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Thursdays' whiteboard challenge

What's the most likely score when you roll two dice? Do you know, and do you know why? What's the second most likely score? The third?

If you were gambling and someone said pick any number except seven, and if that comes up I'll double your money, what number would you pick?

When it comes to rolling two dice there are more chances of a seven being rolled than a two. Have you ever explored why this is so? The ramifications are possibly greater than you realized.

Have a go at this challenge with your learners. Although its not that exciting, it will set you and them up for the next challenge which is well worth it. This and the next have the potential to really shift your learners mathematical thinking - in terms of thinking like a mathematician.

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The challenge

Play a little gambling game with lollies or match sticks. Take two dice, pick a number each, and play at least 50 rounds. Track which numbers come up the most using tally points. I.e over 50 throws the 6 came up 17 times etc.

Here's a good game to play with the above. Everybody bets a lolly or matchstick each round. If a seven, a five or an eight is rolled they lose all their lollies (modify this to just a 7 if you want). Each round they stay in they win one extra lolly. They can retire at any time and cash out their lollies. The longer they stay the greater the risk. There are lots of different ways to play.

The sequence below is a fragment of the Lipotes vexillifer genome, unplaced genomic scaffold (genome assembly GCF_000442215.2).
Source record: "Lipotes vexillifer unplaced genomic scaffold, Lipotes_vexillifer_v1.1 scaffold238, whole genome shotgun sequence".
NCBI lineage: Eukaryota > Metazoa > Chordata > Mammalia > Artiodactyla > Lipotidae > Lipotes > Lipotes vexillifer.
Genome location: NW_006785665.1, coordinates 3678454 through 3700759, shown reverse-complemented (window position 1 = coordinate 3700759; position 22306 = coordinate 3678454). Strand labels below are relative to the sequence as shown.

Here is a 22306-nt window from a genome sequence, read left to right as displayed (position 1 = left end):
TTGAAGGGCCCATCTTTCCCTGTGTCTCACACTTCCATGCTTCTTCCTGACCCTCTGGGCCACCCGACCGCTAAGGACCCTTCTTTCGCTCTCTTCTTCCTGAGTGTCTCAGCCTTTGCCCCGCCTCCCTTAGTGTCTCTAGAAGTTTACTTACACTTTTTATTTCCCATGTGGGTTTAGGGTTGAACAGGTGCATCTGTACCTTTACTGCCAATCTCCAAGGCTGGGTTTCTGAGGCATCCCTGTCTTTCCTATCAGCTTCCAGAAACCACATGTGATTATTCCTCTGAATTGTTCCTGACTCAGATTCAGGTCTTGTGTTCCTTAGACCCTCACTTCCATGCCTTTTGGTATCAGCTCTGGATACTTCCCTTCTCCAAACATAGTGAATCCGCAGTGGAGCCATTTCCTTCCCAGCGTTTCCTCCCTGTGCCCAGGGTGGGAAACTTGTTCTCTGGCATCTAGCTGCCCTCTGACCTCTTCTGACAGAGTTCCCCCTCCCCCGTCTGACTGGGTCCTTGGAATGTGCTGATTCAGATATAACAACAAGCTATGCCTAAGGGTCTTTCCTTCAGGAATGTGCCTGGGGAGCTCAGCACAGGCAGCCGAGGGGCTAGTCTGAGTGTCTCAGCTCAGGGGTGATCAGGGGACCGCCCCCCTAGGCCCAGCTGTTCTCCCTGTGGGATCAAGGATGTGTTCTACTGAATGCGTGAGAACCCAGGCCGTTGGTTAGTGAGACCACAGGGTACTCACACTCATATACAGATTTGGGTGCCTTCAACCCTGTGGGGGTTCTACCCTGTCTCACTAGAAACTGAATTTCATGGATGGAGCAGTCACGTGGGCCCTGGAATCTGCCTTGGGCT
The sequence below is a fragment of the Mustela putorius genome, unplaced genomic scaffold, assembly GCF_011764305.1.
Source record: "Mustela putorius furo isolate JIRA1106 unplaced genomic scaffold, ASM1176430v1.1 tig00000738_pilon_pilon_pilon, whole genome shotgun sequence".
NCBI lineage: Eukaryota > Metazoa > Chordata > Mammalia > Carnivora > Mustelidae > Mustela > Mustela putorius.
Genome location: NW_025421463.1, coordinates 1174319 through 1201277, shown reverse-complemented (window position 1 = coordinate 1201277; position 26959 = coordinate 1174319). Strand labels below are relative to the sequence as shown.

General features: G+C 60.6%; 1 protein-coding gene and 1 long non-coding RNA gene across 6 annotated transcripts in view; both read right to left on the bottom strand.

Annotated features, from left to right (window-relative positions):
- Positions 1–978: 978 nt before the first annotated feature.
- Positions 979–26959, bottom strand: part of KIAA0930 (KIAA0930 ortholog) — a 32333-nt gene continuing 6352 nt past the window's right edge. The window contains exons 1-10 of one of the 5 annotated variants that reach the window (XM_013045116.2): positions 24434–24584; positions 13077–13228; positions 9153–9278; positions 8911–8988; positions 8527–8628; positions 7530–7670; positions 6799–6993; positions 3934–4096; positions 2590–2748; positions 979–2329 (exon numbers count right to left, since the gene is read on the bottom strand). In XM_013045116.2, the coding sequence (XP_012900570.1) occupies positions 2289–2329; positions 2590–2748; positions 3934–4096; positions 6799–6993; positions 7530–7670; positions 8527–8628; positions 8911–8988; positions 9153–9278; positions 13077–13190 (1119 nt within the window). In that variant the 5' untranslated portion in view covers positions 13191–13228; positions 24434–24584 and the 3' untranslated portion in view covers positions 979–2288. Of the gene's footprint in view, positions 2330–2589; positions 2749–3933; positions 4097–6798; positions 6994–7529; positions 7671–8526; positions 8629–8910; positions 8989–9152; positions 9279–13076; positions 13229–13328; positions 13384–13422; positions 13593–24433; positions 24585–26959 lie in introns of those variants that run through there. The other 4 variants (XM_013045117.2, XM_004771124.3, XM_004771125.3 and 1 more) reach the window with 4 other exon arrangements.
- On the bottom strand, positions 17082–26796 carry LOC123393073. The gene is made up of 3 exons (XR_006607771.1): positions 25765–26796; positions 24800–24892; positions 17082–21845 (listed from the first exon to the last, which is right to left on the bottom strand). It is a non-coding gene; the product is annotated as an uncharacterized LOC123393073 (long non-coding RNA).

Click here for another good game that's fun, quick, and easy to play.
Next activity
Work out if you are rolling two dice, how many ways each score can be rolled. For example, how many ways can a three be rolled? It can be rolled only two ways: 1+2 =3, 2+1= 3. How many ways can a five be rolled? 1+4 =5, 2+3=5, 3+2=5, 4+1=5, so four ways - twice as many as a 3 (so which would you bet on?)

Rank the possible scores in order of highest chance to the lowest chance.

To get you started:

A twelve can be rolled in only 1 way

An eleven can be rolled in ______ ways

A ten ...

A nine ...

An eight ...

A seven can be rolled in 6 different ways

A six ...

A five ...

A four ...

A three ...

A two can be rolled in only 1 way.

If you want to you can extend this by asking your learners to identify the

*chance* of each being rolled. Check this

video out and see if you can apply it to the two dice scenario.

Your answers might look like this:

The chances of a 7 being rolled are 6 in ?

The chances of an 8 being rolled are ? in ?

On Thursday night I will post the follow up whiteboard problem which is really interesting and useful. Get this one sorted first.